Ambulance wait time described as ‘ridiculous, unacceptable’

  • Jul. 17, 2014 5:00 a.m.

An injured logger waited at the Queen Charlotte helicopter landing pad for 41 minutes last week before an ambulance arrived to take him to the hospital a couple of kilometres away.That’s because no ambulance was available in Queen Charlotte, says village administrator Peter Weeber, so one had to be sent over from Sandspit.The incident happened on Tuesday, July 8. Helijet rescued the injured man from his work site and brought him to Queen Charlotte. RCMP and local firefighters were called out to assist with the transport and were waiting on the tarmac when the helicopter arrived at 3 pm, Mr. Weeber said.The patient waited in the helicopter until the ambulance got there about 40 minutes later, he said. Luckily, the man did not have life-threatening injuries, he said, or the outcome could have been very different.”It’s pretty ridiculous,” he said. “RCMP, the helicopter pilot, we all sat there, and that patient sat there from 3 pm to 3:41 pm before he could be taken to the Queen Charlotte hospital… It’s not acceptable.”An ambulance could have come from Queen Charlotte in a matter of minutes but there was no staff available that day, Mr. Weeber said. Lately, the Queen Charlotte ambulance station has been staffed only about 50 percent of the time, he said. Other ambulance stations in rural communities face the same issue, because BC Ambulance relies on community volunteers to fill these positions. Although the ambulance workers are paid when called out, there is no guarantee of work and most of them have other full-time jobs.”This is a problem that has been ongoing and ongoing,” Mr. Weeber said. “We keep bringing this up with the Ministry of Health and the BC Ambulance Service.”The problem could be solved if the ambulance service hired a full-time person at the Queen Charlotte station to help out, he said.It’s strange that BC Ambulance is able to get away with providing patchwork service in remote communities, Mr. Weeber said, service that would not be considered adequate anywhere else in BC.”I don’t know if it would be acceptable for the RCMP to show up only 50 percent of the time, or for the fire department to show up 50 percent of the time, or if the toilets didn’t flush 50 percent of the time,” he said. “All of us would be in trouble.”The BC Ambulance Service is investigating the incident.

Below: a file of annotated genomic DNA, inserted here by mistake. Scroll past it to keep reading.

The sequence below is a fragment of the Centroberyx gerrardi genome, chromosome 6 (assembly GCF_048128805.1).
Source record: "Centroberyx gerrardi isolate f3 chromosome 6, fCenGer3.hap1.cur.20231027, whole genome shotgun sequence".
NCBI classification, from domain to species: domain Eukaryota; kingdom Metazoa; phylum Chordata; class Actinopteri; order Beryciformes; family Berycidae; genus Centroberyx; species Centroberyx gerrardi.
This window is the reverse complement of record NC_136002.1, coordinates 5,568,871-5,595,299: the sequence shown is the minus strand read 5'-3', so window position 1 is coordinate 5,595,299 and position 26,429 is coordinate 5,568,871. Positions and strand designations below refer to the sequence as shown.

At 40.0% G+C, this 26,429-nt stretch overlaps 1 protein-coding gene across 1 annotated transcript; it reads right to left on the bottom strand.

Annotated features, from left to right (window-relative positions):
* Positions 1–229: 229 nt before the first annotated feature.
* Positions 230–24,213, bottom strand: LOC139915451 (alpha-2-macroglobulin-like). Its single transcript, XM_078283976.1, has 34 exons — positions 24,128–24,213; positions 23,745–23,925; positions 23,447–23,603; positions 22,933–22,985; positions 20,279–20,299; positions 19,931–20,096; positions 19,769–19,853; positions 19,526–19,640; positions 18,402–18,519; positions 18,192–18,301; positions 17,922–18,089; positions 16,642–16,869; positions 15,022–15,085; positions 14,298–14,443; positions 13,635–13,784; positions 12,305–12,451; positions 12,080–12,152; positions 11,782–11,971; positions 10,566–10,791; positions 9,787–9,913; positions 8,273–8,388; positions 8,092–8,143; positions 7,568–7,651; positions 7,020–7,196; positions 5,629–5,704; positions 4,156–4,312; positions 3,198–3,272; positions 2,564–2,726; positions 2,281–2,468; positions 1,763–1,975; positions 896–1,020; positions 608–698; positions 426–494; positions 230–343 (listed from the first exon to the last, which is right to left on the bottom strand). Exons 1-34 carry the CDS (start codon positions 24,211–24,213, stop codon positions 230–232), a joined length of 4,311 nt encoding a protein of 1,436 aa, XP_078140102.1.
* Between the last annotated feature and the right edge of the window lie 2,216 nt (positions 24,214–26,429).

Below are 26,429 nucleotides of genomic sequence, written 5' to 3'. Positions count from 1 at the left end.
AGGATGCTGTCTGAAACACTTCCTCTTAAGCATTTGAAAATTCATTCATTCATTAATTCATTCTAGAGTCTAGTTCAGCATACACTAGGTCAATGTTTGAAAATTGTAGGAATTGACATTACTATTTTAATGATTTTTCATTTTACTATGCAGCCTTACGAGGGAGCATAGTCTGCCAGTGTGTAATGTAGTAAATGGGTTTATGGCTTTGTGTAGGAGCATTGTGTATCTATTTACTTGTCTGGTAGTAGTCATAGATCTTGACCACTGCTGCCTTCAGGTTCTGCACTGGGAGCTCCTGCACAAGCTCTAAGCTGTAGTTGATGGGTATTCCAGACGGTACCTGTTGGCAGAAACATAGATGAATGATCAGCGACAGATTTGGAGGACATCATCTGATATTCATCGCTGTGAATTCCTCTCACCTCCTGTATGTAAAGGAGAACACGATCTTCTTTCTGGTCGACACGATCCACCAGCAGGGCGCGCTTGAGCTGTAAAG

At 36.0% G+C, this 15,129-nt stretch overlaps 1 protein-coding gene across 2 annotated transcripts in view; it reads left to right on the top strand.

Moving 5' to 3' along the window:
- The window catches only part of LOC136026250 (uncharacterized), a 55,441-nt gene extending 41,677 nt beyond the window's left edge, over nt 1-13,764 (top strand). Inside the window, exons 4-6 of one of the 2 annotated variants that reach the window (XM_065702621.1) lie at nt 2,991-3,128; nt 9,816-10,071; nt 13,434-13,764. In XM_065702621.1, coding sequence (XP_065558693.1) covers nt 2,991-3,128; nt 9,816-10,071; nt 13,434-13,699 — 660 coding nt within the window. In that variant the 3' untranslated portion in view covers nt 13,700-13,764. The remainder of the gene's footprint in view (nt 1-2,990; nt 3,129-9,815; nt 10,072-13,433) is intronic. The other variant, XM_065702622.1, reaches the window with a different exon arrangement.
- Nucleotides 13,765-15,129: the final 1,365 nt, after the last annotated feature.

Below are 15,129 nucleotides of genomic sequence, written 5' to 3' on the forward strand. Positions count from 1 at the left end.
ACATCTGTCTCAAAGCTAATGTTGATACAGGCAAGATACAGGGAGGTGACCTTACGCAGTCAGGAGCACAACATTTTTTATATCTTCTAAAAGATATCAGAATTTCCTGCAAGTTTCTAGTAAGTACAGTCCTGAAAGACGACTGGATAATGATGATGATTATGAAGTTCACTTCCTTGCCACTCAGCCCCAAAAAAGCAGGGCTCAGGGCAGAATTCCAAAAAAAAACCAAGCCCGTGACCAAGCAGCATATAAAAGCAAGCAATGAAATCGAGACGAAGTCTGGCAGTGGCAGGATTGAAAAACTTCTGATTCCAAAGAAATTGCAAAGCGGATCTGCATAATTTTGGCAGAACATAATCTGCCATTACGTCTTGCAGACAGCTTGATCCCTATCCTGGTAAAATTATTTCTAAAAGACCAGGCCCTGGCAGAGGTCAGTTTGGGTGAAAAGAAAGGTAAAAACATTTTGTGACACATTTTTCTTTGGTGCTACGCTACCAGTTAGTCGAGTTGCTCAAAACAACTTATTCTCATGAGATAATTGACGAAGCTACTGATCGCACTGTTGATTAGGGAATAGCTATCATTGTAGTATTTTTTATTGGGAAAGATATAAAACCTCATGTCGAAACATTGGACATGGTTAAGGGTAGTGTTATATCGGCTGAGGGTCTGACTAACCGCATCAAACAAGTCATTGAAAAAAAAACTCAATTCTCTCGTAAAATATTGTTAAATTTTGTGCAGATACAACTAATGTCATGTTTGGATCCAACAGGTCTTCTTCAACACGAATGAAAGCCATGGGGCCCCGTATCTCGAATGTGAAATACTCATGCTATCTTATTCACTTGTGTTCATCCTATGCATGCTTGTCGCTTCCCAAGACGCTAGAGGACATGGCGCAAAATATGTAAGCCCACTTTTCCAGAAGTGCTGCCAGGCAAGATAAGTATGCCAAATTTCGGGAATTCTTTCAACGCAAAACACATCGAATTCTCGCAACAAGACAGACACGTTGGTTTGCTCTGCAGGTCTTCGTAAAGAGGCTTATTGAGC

Just Posted

Queen Charlotte crackdown

RCMP target impaired driving amidst rising numbers of the offence

Australian gold mining giant acquires Red Chris mine

Newcrest now owns 70 per cent of the mine south of Iskut and operatorship

Haida Gwaii storm causes B.C. ferry delay

Skidegate to Prince Rupert route affected

Rainfall warning for Haida Gwaii

High winds also expected to hit the islands

Haida Gwaii eagles recovering in Ladner care facility

Treatment for the eagles is both costly and time intensive

Bodies of two missing Surrey men found near Ashcroft

Ryan Provencher and Richard Scurr have been missing since July 17

Five hedgehogs quickly adopted after being left at BC SPCA

Lucky new owners picked up their pets from Maple Ridge branch on Aug. 20

B.C. cricket players get interrupted by racist remark

Community has had protocols in place for years to respond to prejudice

Groovy B.C. wedding a throwback to Woodstock ‘69

Couple hosts themed wedding 50 years after legendary festival

Nearly 50% of Canadians experience ‘post-vacation blues’: poll

48 per cent of travellers are already stressed about ‘normal life’ while still on their trip

More women may need breast cancer gene test, U.S. guidelines say

Recommendations aimed at women who’ve been treated for BRCA-related cancers and are now cancer-free

B.C. manhunt suspects left cellphone video before they died: family

Family member says Kam McLeod, Bryer Schmegelsky recorded final wishes

Most Read